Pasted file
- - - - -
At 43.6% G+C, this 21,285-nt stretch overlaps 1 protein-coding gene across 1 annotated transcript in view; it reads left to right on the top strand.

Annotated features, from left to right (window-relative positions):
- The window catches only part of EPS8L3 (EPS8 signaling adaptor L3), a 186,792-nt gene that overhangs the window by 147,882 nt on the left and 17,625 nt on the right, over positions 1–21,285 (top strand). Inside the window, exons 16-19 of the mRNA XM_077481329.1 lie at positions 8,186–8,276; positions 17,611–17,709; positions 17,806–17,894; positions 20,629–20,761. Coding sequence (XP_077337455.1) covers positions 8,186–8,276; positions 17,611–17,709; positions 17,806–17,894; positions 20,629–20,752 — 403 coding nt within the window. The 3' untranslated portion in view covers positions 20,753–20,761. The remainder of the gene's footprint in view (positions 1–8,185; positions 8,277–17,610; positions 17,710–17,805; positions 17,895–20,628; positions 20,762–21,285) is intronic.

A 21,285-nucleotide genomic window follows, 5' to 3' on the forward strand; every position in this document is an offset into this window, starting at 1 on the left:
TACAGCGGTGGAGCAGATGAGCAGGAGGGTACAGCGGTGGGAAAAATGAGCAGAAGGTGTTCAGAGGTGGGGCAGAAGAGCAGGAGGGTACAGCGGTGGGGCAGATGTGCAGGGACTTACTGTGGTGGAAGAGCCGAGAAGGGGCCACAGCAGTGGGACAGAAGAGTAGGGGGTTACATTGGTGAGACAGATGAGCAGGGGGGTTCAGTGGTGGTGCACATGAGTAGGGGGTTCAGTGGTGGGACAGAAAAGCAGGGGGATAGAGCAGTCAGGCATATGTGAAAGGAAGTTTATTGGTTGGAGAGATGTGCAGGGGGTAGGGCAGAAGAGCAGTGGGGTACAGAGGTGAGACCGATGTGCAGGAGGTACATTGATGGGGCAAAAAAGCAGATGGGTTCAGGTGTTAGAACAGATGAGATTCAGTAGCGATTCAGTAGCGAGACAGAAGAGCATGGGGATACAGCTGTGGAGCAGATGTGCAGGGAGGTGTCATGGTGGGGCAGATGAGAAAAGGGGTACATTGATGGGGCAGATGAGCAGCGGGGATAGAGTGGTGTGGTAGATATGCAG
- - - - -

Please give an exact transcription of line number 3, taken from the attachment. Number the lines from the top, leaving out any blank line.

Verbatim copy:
- The window catches only part of EPS8L3 (EPS8 signaling adaptor L3), a 186,792-nt gene that overhangs the window by 147,882 nt on the left and 17,625 nt on the right, over positions 1–21,285 (top strand). Inside the window, exons 16-19 of the mRNA XM_077481329.1 lie at positions 8,186–8,276; positions 17,611–17,709; positions 17,806–17,894; positions 20,629–20,761. Coding sequence (XP_077337455.1) covers positions 8,186–8,276; positions 17,611–17,709; positions 17,806–17,894; positions 20,629–20,752 — 403 coding nt within the window. The 3' untranslated portion in view covers positions 20,753–20,761. The remainder of the gene's footprint in view (positions 1–8,185; positions 8,277–17,610; positions 17,710–17,805; positions 17,895–20,628; positions 20,762–21,285) is intronic.